Pro-con: Did Sebelius do well at House hearing?

Like the Scarecrow, whoever came up with House Republicans’ plan to deal with Kathleen Sebelius on Wednesday didn’t have a brain. The Republicans on the House Energy and Commerce Committee went after Sebelius like so many flying monkeys. But – spoiler alert! – the “Wizard of Oz” film doesn’t turn out well for Dorothy’s persecutors, and the hearing, likewise, didn’t turn out to be the humiliation for Sebelius that Republicans had in mind. Dorothy melted the Wicked Witch with a bucket of water; Sebelius doused her questioners with an unexpected and extended confession of responsibility. This was a sneaky and dastardly thing for her to do: sneaky, because it wasn’t in the advance testimony she gave the committee, and dastardly, because in today’s Washington, D.C., any acceptance of responsibility is so rare that the Republicans – who were counting on her evading and deflecting – were bound to be caught off guard. – Dana Milbank, Washington Post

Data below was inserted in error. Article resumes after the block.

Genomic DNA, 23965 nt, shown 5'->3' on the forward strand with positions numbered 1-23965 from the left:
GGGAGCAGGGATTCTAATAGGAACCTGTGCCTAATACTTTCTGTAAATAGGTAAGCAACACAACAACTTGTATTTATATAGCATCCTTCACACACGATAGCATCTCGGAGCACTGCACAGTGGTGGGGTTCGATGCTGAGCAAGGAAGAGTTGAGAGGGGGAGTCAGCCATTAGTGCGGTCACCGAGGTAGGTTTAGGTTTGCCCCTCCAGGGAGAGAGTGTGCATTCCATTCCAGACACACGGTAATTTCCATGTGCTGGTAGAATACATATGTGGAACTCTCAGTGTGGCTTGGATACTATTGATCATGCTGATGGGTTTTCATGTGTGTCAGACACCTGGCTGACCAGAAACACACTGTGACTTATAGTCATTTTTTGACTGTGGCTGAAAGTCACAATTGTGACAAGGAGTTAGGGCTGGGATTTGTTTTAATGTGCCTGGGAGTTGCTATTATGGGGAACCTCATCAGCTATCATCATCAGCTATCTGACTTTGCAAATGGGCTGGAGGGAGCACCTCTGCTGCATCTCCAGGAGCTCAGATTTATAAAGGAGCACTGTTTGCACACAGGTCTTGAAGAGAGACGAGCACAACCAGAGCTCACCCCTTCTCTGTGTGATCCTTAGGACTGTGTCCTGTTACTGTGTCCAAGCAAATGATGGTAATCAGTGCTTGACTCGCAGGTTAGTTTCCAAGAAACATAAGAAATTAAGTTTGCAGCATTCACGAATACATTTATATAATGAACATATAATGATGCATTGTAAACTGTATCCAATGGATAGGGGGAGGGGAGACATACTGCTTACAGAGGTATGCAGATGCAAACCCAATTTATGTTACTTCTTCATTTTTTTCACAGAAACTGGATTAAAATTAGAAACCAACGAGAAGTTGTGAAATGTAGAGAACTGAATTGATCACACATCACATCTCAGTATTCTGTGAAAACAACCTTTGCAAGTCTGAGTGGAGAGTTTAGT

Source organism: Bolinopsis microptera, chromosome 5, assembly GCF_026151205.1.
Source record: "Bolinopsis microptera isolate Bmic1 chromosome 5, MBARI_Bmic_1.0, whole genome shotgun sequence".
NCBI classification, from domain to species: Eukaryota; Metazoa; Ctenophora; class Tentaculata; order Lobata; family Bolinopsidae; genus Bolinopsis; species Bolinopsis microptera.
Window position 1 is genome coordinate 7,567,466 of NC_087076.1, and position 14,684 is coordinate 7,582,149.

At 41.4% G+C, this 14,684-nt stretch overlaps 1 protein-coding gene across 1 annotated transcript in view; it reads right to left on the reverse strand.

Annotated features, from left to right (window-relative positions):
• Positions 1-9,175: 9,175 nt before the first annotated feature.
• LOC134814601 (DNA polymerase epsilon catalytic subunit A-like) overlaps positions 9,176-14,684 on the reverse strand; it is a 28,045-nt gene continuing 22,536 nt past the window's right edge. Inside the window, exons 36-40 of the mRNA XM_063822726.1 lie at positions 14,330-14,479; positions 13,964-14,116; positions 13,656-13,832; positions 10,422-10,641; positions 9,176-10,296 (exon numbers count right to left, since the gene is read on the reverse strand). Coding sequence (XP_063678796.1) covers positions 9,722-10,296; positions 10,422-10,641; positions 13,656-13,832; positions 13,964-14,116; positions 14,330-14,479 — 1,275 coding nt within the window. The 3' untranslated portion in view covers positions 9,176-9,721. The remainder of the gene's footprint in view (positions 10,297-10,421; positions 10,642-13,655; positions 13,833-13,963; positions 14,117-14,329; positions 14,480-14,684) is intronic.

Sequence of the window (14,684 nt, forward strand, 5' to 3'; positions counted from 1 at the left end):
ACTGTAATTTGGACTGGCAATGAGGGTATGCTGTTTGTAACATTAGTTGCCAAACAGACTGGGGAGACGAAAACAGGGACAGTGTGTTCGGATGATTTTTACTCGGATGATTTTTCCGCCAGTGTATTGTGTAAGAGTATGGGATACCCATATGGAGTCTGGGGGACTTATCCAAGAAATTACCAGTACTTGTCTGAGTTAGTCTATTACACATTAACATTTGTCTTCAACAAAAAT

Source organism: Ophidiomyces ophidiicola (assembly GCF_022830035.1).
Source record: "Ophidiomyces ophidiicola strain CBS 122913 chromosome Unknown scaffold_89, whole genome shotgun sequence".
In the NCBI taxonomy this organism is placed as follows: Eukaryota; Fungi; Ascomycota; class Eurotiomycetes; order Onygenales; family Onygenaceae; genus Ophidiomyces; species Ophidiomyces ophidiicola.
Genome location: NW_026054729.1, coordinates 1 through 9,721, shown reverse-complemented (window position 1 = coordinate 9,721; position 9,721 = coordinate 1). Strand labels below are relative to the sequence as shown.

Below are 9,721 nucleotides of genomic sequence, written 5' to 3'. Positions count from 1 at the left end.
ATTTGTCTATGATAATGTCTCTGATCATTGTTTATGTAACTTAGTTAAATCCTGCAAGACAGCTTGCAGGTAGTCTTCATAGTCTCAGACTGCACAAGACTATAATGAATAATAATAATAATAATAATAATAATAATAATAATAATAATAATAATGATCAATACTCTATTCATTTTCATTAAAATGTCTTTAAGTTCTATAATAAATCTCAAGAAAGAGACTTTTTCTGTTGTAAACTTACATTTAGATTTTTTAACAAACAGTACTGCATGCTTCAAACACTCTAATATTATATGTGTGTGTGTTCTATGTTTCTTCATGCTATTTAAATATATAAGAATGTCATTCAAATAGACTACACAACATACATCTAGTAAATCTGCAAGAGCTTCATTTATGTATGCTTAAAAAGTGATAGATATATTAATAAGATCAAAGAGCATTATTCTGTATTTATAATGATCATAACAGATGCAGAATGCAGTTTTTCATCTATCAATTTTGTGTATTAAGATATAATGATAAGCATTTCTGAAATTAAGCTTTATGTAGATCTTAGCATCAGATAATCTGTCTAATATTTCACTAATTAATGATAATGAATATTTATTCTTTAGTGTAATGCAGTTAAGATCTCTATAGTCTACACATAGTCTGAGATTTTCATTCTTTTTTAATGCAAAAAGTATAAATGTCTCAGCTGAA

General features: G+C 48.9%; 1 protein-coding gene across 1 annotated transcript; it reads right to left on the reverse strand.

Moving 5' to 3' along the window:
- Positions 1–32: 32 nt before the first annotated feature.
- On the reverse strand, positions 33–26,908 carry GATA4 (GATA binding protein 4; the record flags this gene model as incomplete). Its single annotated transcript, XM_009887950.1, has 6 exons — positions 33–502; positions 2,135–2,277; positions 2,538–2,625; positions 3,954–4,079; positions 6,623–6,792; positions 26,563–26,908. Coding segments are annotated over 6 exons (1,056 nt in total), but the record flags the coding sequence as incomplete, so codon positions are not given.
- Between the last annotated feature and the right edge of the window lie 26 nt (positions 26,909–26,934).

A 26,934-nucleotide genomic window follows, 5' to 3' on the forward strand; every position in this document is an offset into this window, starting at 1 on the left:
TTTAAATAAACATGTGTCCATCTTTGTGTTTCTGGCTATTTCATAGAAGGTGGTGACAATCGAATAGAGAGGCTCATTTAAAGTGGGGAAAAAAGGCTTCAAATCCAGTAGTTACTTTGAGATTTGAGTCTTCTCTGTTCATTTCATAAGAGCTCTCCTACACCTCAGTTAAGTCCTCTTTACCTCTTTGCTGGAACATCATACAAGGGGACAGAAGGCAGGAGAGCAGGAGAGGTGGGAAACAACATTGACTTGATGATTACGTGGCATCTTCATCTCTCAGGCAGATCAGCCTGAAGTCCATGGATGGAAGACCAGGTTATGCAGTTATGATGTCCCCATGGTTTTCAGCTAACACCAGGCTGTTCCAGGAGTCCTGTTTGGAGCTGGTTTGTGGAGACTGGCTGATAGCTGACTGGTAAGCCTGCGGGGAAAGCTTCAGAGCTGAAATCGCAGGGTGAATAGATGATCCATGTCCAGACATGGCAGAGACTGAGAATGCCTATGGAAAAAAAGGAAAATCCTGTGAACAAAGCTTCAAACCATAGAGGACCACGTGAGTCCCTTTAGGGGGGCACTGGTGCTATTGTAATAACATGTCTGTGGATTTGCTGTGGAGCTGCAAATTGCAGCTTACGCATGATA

In the semi-disastrous testimony of Health and Human Services Secretary Kathleen Sebelius – with such doozies on as, “The website never crashed. It is functional, but at a very slow speed and very low reliability,” with a split scene of the site down – there was more than a new batch of gotcha moments for the Republicans to gloat about. There is a fundamental assumption critical to not only Obamacare, but also to the liberal welfare state more generally, namely that it requires a sophisticated and competent bureaucracy. In its collapse and in the testimony of Sebelius, we saw that this assumption may simply be wrong. Forget ideology for a moment. If the liberal welfare state can’t run its own creations, it is not sustainable. This was the sort of hearing that Republicans would not have had the nerve to imagine. In a few short hours, Sebelius, now the face of Obamacare just as much as the president, portrayed just about every quality people hate about big government – incompetent, coldhearted, blame-casting, uninformed and unrealistic. It’s hard to imagine she won’t be the star of many 2014 GOP ads. – Jennifer Rubin, Washington Post